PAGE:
Financial advisers just scored a major victory in Parliament

Alex Burke,  Senior Writer,  No More Practice Education

As per the new Statutory Declarations Regulations 2018, financial planners and advisers have now been granted the ability to sign statutory declarations.

Advisers now join medical practitioners, lawyers, psychologists, architects and others on the list of professions able to sign documents used to "legally verify names, addresses, insurance claims, superannuation matters, lost passports and as evidence to support sick leave" under Commonwealth legislation.

 

What it means for clients

The decision follows a determined lobbying effort from the Financial Planning Association, who said the change will offer clients a "cost effective and efficient process for legally verifying important documents."

"Previously," the FPA noted in its statement welcoming the change, "clients had to find an authorised witness, often at additional unnecessary expense and inconvenience."

FPA chief executive Dante De Gori said the association "has been calling for the Government to recognise financial planners in this manner for over a decade as it will enable our members to better service their clients on a daily basis."

He added: "Financial planners help people simplify their finances and set achievable goals, particularly in relations to complex matters such as superannuation, tax planning, debt management, investments and retirement."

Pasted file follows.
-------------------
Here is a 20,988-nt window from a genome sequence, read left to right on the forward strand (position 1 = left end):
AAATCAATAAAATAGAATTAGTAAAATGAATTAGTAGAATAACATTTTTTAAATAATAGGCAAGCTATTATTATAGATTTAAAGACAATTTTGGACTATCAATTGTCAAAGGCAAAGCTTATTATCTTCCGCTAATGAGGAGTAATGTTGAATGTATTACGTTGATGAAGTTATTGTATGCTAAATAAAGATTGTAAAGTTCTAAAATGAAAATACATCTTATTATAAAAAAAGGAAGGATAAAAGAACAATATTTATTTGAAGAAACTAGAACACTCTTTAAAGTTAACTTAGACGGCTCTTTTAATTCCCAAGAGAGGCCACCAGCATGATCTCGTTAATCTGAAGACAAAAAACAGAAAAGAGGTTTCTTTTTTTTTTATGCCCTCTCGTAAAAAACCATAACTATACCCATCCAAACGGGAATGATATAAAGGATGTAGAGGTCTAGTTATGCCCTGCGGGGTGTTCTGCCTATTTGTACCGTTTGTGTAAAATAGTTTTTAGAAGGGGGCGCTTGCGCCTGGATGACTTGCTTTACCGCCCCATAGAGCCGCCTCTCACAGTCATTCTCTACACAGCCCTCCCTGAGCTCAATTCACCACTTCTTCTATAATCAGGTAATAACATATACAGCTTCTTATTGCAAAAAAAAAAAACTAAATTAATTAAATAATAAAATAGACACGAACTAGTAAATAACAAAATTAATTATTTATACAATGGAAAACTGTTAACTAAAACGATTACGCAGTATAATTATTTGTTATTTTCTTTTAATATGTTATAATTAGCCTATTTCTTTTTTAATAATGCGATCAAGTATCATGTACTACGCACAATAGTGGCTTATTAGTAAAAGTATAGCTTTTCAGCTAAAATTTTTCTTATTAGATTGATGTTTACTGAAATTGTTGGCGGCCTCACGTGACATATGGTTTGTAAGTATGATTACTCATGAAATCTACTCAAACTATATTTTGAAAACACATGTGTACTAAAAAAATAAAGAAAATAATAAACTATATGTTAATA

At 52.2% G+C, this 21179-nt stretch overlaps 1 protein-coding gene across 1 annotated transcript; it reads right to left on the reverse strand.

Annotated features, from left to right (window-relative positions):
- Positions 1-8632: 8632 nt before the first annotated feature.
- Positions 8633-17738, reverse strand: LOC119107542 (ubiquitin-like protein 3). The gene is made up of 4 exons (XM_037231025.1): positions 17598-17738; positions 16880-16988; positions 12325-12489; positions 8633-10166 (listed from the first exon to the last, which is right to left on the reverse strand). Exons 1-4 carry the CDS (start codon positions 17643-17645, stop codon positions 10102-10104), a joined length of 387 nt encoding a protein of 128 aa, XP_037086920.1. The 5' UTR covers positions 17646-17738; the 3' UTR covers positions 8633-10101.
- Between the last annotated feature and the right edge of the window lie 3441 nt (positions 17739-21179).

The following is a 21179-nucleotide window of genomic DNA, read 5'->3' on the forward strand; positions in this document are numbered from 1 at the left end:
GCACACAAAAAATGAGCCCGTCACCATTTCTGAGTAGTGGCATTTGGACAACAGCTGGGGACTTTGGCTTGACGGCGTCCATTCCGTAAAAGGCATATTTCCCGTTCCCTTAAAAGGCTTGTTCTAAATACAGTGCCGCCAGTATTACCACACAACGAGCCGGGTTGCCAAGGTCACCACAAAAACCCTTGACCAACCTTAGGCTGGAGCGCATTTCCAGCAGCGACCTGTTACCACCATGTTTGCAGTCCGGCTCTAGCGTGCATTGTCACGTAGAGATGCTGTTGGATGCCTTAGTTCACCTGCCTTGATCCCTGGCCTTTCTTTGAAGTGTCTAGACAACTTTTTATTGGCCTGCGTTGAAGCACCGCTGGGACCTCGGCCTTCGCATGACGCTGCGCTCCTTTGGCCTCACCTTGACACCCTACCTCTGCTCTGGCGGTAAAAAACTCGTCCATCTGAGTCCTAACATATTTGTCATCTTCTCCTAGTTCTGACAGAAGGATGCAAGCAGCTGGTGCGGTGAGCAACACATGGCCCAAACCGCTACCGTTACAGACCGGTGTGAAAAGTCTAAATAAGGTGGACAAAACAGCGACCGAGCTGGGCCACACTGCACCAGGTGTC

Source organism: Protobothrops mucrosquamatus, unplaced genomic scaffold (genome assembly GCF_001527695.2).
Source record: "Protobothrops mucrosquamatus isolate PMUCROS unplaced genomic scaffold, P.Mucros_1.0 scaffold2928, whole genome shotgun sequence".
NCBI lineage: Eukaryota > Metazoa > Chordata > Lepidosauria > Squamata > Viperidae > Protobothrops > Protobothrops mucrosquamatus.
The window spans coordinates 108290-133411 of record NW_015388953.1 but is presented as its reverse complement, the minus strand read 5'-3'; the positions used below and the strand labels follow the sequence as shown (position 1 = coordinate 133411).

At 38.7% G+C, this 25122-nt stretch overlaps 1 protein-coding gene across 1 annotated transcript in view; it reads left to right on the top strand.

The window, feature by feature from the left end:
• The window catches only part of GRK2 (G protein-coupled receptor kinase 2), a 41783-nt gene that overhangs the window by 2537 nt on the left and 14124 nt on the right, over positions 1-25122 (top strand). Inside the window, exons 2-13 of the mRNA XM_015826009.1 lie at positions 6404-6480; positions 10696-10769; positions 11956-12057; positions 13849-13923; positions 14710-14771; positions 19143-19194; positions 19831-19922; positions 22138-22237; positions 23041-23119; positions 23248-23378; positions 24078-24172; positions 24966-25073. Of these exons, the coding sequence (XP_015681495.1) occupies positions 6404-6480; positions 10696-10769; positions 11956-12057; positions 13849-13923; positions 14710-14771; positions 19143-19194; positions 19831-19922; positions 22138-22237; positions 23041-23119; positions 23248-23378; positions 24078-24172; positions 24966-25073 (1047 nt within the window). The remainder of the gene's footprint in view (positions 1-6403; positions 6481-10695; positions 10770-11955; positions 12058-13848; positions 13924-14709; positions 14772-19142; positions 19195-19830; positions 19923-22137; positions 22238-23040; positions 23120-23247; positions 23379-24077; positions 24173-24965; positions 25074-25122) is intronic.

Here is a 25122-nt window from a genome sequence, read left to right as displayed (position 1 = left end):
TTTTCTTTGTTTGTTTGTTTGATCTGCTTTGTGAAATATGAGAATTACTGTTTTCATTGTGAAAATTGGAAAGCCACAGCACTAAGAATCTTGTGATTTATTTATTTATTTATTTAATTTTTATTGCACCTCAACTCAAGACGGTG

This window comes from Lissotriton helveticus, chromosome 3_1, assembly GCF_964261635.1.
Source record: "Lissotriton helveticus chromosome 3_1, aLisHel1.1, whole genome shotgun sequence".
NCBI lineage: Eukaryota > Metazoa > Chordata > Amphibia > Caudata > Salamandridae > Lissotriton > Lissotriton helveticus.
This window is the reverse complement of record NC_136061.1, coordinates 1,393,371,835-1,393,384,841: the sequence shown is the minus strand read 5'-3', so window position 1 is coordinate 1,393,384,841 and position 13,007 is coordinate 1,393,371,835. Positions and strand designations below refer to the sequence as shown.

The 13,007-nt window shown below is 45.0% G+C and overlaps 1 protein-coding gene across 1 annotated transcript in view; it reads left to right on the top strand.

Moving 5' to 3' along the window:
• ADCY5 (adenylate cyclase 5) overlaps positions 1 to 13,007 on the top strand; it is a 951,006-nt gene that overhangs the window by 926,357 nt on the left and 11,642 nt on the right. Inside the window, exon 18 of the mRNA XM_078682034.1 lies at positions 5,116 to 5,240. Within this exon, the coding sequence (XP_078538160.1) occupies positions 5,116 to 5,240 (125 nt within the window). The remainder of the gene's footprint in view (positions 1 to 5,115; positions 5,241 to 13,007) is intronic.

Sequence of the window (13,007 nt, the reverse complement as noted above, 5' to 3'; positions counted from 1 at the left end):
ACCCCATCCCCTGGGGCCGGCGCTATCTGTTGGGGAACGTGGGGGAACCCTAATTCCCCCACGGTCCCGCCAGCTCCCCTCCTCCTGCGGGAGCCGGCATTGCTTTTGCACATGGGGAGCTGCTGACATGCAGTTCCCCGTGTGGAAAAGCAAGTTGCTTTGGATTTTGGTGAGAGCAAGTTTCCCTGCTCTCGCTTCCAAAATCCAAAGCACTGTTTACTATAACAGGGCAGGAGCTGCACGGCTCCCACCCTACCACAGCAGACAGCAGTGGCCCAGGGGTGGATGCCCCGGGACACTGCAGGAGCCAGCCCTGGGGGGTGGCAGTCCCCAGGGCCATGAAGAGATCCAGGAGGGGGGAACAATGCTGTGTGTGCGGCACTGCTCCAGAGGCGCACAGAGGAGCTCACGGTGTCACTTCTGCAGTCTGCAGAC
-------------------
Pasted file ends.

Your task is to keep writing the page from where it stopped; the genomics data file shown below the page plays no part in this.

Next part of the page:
What it means for the industry

As De Gori noted, the “profession will be able to act as a trustworthy and authorised witness to the important documentation needed for a financial plan.” This makes life easier for advisers and clients from a practical standpoint, but it speaks to a wider victory: that this legislation reflects a growing recognition of financial advice as a true profession.

De Gori recently spoke with us about this very issue. He said that he was “absolutely looking at the day in which we don't have to say that we're professionals – we just are.”

“I know that it's a generational change,” he continued, “but I'm here representing not only the current group of financial planners and members, but also tomorrow's financial planner. It's my dream to say that we can put the flag on the hill and say, ‘We're here.’ It's an ongoing exercise, of course, but I do want to get over issues of being accused of conflicts.”

After all, he added, “you look at other professions – there’s always going to be a rogue doctor or a rogue lawyer, but that doesn't put into question the whole profession.

“I need to leave the FPA and the financial planning profession in a better position than when I started, and that's what I aspire to do. For me, I'll do whatever it takes to get there.”


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